A number of other proteins have been shown to interact with CRMP, although the implication of these interactions in the context of Sema3A signaling needs to be elucidated. It was recently shown that CRMP2 negatively regulates phospholipase D2 (PLD2) activity, and Sema3A is able to inhibit PLD2 activity in PC12 cells.62 Although the functional significance of this in growth cones is elusive, a number of intriguing possibilities exist since PLD2 is localized at the distal tips of neurons and has been implicated in regulating actin dynamics and receptor-mediated endocytosis.62–64
The flavin monooxygenase molecule interacting with CasL (MICAL), binds directly to Drosophila PlexA and is required for Sema1a signaling.65 The proper axon guidance of fly motor neurons and Sema3A-mediated repulsion of mammalian DRG neurons is dependent on enzymatic activity.65,66 The C-terminal half of MICAL has a number of conserved protein-protein interaction domains and signaling motifs, suggesting a complex role in cell signaling. Although no direct substrates for MICAL have been identified, it has been speculated that cytoskeletal proteins are potential targets.65,67 Our unpublished observations indicate that CRMP1-4 can to bind to mammalian MICAL1. Whether CRMP is a substrate for MICAL or regulates MICAL activity is not yet clear. An intriguing possibility is that CRMP binds to and presents substrates to MICAL, since CRMP tetramers structurally resemble dihydropyrimidinase but lack enzyme activity. Regardless, the possibility for CRMP-MICAL interactions suggests a large signaling complex may exist to mediate Plexin signaling.
Understanding CRMP signaling has significant clinical implications. The formation of appropriate axonal pathways and synaptic connections during nervous system development is critical for normal function in adults. Disruption of Sema3A signaling or CRMP activity may lead to devastating developmental neurological disorders. In addition, it has been shown that SemaA and CRMP are upregulated and play a role in axon growth and regeneration in response to nervous system injury.5,27,28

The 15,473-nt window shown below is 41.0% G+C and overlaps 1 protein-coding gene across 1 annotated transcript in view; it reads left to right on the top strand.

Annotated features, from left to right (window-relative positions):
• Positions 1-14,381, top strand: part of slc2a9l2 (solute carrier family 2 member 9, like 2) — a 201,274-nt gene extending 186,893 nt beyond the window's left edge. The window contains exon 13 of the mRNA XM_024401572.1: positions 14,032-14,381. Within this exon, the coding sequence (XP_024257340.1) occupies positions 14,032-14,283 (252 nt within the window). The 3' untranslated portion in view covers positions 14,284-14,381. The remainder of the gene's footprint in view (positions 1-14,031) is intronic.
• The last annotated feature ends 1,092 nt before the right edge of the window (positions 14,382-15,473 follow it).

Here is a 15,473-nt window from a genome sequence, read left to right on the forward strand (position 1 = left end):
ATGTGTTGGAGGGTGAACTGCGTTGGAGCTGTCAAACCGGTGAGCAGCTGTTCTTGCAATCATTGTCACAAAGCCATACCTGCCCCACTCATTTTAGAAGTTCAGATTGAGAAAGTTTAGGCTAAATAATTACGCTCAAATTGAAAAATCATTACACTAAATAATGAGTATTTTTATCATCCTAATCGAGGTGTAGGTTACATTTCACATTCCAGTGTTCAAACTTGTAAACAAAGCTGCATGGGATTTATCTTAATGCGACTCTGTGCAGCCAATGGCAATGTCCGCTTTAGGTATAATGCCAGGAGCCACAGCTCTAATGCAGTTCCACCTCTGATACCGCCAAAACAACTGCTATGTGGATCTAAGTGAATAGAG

CRMP proteins have also been implicated in a more common adult neurological disease. A highly phosphorylated form of CRMP2 was identified as a component of the neurofibrillary tangles associated with Alzheimer’s disease.39,68 Transgenic mice overexpressing amyloid precursor protein intracellular domain (AICD), the protein implicated in the pathogenesis of Alzheimer’s disease (AD), demonstrate an elevated level of phosphorylated CRMP2, likely due to increased GSK3β activity.40 It will be important to determine whether normal CRMP activity or disfunction of CRMP proteins play a role in AD pathogenesis. Interestingly, a processed form of Sema3A as well as PlexA1, PlexA2, and CRMP2 were copurified in a complex from the brains of AD patients, leading to the possibility that disregulation of semaphorin signaling in general may play a role in disease phenotypes.69
CRMPs are autoantigens for some paraneoplastic neurological disorders. Auto-antibodies against CRMP3 (anti-CV2) and CRMP5 (anti-CRMP5 IgG) have been found in patients with certain types of cancer.70,71 Patients who are producing these antibodies commonly suffer from peripheral neuropathy, cerebellar degeneration, and optic neuritis, among other neurological pathologies.72,73 It is unclear whether the neuropathies are a direct result of disruption of CRMP function by the antibodies or a secondary effect. Surprisingly, CRMP1 was shown to be expressed by breast cancer cells, although high levels of expression actually led to decreased motility, and therefore abrogated invasiveness.74
The CRMP family of proteins plays a central role in nervous system development and pathology. It is clear that CRMP is regulated by Sema3A signaling, and this is likely to occur both by phosphorylation of certain residues and by conformational changes in CRMP structure. Evidence links CRMP to cytoskeletal dynamics, G-protein signaling, and endocytosis, all of which are essential steps leading to growth cone responses to semaphorins (Fig. 3). The relative degree to which CRMP contributes to each of these processes remains to be elucidated, however it is quite evident that CRMP is able to tether these events to semaphorin receptors. Finally, interactions of CRMP family members with a variety of other signaling molecules and the pathogenesis of CRMP regulation in disease imply a role for CRMP in numerous cellular processes in addition to axon outgrowth and guidance. Therefore, further understanding of CRMP function is likely to elucidate numerous aspects of physiology and pathology.